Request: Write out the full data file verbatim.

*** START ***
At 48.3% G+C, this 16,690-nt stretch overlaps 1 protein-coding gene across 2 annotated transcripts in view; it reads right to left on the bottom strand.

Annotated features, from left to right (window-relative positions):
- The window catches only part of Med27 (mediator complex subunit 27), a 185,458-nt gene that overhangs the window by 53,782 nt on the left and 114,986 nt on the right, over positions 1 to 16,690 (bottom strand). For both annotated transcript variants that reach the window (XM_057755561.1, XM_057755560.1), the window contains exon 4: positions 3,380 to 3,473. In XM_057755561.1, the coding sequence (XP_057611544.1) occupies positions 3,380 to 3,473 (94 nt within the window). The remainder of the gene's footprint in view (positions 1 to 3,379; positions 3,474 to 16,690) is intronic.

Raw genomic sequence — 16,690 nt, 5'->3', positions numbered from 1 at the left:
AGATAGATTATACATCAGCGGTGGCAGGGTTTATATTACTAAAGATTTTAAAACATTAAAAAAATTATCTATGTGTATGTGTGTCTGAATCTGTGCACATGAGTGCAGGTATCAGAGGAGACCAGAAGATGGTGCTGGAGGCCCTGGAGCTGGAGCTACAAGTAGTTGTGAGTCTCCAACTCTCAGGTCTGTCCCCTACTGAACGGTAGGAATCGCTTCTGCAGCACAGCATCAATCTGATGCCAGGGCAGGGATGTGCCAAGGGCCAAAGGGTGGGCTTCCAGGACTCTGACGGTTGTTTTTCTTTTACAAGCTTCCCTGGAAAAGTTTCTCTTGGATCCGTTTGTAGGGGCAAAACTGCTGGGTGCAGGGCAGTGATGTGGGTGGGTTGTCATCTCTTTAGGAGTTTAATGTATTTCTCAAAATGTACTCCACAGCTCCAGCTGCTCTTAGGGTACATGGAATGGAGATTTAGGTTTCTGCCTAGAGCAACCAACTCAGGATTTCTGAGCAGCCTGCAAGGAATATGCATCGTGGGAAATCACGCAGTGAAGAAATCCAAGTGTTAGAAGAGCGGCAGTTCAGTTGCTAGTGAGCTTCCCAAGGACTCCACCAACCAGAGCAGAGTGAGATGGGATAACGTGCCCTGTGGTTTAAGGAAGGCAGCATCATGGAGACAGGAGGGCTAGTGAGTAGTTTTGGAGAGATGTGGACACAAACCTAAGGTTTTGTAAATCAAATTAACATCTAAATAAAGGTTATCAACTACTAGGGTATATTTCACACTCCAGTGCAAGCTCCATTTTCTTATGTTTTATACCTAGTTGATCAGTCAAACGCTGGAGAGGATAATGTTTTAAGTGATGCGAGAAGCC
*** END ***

At 48.3% G+C, this 16,690-nt stretch overlaps 1 protein-coding gene across 2 annotated transcripts in view; it reads right to left on the bottom strand.

Annotated features, from left to right (window-relative positions):
- The window catches only part of Med27 (mediator complex subunit 27), a 185,458-nt gene that overhangs the window by 53,782 nt on the left and 114,986 nt on the right, over positions 1 to 16,690 (bottom strand). For both annotated transcript variants that reach the window (XM_057755561.1, XM_057755560.1), the window contains exon 4: positions 3,380 to 3,473. In XM_057755561.1, the coding sequence (XP_057611544.1) occupies positions 3,380 to 3,473 (94 nt within the window). The remainder of the gene's footprint in view (positions 1 to 3,379; positions 3,474 to 16,690) is intronic.

Raw genomic sequence — 16,690 nt, 5'->3', positions numbered from 1 at the left:
AGATAGATTATACATCAGCGGTGGCAGGGTTTATATTACTAAAGATTTTAAAACATTAAAAAAATTATCTATGTGTATGTGTGTCTGAATCTGTGCACATGAGTGCAGGTATCAGAGGAGACCAGAAGATGGTGCTGGAGGCCCTGGAGCTGGAGCTACAAGTAGTTGTGAGTCTCCAACTCTCAGGTCTGTCCCCTACTGAACGGTAGGAATCGCTTCTGCAGCACAGCATCAATCTGATGCCAGGGCAGGGATGTGCCAAGGGCCAAAGGGTGGGCTTCCAGGACTCTGACGGTTGTTTTTCTTTTACAAGCTTCCCTGGAAAAGTTTCTCTTGGATCCGTTTGTAGGGGCAAAACTGCTGGGTGCAGGGCAGTGATGTGGGTGGGTTGTCATCTCTTTAGGAGTTTAATGTATTTCTCAAAATGTACTCCACAGCTCCAGCTGCTCTTAGGGTACATGGAATGGAGATTTAGGTTTCTGCCTAGAGCAACCAACTCAGGATTTCTGAGCAGCCTGCAAGGAATATGCATCGTGGGAAATCACGCAGTGAAGAAATCCAAGTGTTAGAAGAGCGGCAGTTCAGTTGCTAGTGAGCTTCCCAAGGACTCCACCAACCAGAGCAGAGTGAGATGGGATAACGTGCCCTGTGGTTTAAGGAAGGCAGCATCATGGAGACAGGAGGGCTAGTGAGTAGTTTTGGAGAGATGTGGACACAAACCTAAGGTTTTGTAAATCAAATTAACATCTAAATAAAGGTTATCAACTACTAGGGTATATTTCACACTCCAGTGCAAGCTCCATTTTCTTATGTTTTATACCTAGTTGATCAGTCAAACGCTGGAGAGGATAATGTTTTAAGTGATGCGAGAAGCC